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Dr Danny Sands tweet about Imgur diagnosisThe times, they are a-changin’: medicine is realizing there can be gold found on the internet, amid all the garbage that’s also there. Items:

  • In 2014 a European government started buying Google Ads telling patients “Don’t Google it, check a reliable source.” Why is that an either-or?? Smart e-patients do both! This is a good use of taxpayer money??
  • In 2015 there was a big (and much deserved) reaction against the coffee mug that said “Don’t confuse your Google search with my medical degree.” Our blog post about it produced numerous stories of activated e-patients adding to – or sometimes correcting – what their clinicians were doing, including some saved lives.
  • Last year a big Israeli HMO joined the fray, producing a commercial similar to the Belgian one – they diagnosed a patient in a wheelchair as a “search victim.”

There are two major e-patient / participatory medicine lessons here, which we need to spread:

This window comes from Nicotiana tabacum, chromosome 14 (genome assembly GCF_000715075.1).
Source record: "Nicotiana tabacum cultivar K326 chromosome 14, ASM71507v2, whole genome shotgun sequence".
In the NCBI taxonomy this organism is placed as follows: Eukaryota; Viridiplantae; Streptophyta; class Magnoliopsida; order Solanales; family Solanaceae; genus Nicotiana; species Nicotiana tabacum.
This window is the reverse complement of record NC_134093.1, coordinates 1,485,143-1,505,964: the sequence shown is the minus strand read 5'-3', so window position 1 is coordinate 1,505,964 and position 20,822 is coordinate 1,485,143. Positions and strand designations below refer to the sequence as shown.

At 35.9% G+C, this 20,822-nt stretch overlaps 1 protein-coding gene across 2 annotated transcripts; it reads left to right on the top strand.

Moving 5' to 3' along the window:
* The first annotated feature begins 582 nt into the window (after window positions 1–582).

1. It’s wrong – demonstrably wrong – to expect every clinician to know everything. This was a key finding in Doc Tom Ferguson’s e-patient white paper ten years ago.
  2. It is possible to use the internet to improve outcomes.

On Saturday, SPM co-chair Dr. Danny Sands (my doctor!:-)) tweeted a great counter-example: a woman with a difficult diagnosis who posted pictures on the online image sharing service Imgur. Last I checked, Imgur isn’t licensed to practice medicine, but amazingly, its reach let her connect with countless others across vast distances, and, happily, she found an answer.

The Society for Participatory Medicine works to develop the thinking and spread the word about patient-clinician partnerships. Information on joining, individual or corporate, is on our Join Us page.


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